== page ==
• #204353
              2

              The Miami Ute
              Ute Fan
              @themiamiute

              Data, as you know, drafting is an inexact science. Look at Brock Purdy, Mr Irrelevant in last year’s draft. Nobody would have predicted that he would have become the 49ers full-time starter ever, much less in his first season.

              What were mostly talking about is positive physical measurables and demonstrated flaws that would need to be polished off to be a success in the NFL.

              According to NFL scouts, the three guys most “turnkey ready” to thrive in the NFL are Williams, Maye, and Sanders. But even those guys could flame out. The 49ers gave away the farm for the Dolphins #3 pick in 2021 to draft Trey Lance. That was a move made purely out of physical measurables and development projection. It failed horribly.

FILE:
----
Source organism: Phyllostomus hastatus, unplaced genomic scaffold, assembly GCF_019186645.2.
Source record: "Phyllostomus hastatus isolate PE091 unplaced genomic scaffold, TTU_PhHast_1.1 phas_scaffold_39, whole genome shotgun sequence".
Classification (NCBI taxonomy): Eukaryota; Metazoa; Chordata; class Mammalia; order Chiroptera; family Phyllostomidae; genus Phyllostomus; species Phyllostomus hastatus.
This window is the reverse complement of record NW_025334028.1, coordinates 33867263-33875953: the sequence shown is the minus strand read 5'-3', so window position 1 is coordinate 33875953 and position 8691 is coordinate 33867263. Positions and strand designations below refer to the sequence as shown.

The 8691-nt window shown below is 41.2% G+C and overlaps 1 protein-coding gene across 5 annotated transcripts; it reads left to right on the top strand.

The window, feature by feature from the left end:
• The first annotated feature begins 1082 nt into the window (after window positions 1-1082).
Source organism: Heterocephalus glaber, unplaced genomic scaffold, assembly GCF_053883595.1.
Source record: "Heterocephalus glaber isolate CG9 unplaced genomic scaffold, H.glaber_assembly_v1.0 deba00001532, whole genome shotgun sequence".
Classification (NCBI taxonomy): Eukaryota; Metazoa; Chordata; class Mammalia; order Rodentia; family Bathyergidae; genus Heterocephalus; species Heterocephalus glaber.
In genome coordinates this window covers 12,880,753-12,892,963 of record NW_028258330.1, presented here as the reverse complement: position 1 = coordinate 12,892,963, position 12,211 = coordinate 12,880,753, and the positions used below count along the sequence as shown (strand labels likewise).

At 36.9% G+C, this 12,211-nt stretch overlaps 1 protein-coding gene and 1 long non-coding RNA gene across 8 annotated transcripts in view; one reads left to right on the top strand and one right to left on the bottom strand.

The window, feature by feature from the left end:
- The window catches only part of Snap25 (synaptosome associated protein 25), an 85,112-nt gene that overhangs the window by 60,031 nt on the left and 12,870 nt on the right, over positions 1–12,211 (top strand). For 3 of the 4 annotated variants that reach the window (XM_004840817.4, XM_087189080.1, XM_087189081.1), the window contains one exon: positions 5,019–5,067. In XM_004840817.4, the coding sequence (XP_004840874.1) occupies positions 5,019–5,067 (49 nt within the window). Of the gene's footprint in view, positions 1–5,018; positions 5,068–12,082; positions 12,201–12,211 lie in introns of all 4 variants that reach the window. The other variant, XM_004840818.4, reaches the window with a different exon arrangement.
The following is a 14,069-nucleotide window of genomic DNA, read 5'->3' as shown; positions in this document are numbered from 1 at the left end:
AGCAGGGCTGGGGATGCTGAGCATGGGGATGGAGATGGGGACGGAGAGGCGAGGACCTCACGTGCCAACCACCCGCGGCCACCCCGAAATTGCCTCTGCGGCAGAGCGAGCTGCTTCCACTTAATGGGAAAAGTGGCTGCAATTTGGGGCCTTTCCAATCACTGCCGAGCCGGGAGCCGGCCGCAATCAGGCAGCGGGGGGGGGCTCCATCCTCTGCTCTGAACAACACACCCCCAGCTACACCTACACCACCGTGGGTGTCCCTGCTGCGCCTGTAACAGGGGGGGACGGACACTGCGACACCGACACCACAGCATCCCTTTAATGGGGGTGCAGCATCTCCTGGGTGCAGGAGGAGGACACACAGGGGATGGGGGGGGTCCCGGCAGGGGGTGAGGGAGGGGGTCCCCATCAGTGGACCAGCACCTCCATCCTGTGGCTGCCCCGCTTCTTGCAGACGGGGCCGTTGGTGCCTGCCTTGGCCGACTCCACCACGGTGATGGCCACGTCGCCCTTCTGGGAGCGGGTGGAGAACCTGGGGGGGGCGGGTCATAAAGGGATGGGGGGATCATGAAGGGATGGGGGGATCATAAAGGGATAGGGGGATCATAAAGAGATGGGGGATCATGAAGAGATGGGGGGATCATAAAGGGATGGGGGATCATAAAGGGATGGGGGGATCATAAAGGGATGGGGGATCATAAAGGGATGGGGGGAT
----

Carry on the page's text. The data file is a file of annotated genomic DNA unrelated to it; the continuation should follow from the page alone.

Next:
• #204355

                DataUte
                Ute Fan
                @scotwaye

                Thanks – that makes sense. I guess ‘who is ready to plug and play’ – get dropped in and do ok (usually those teams have other flaws, like OL, etc., but makes sense). Interesting that it’s possible Arizona might have the top pick and grab Caleb. I think it would be foolish to replace Murray (Riley product) with Caleb – probably same result: flashes of brilliance then injury. Not too different for Sanders, but we don’t fully know because he’s already running for his life.

                I guess others have enough flaws that you’d want to sit them for a year or at least wait until halfway through the season and your team sucks to try them out and test them to see what you have. Even some good prospects are afforded time to develop and learn the NFL ways of the force. Others are thrown into the fire and either excel or struggle. CJ Stroud’s accuracy we saw in college certainly has set him up well for the Texans. Others are either less consistent or haven’t learned to read defenses and turn it over more. But even Peyton had a tough 1st year as more of the team had to be built out …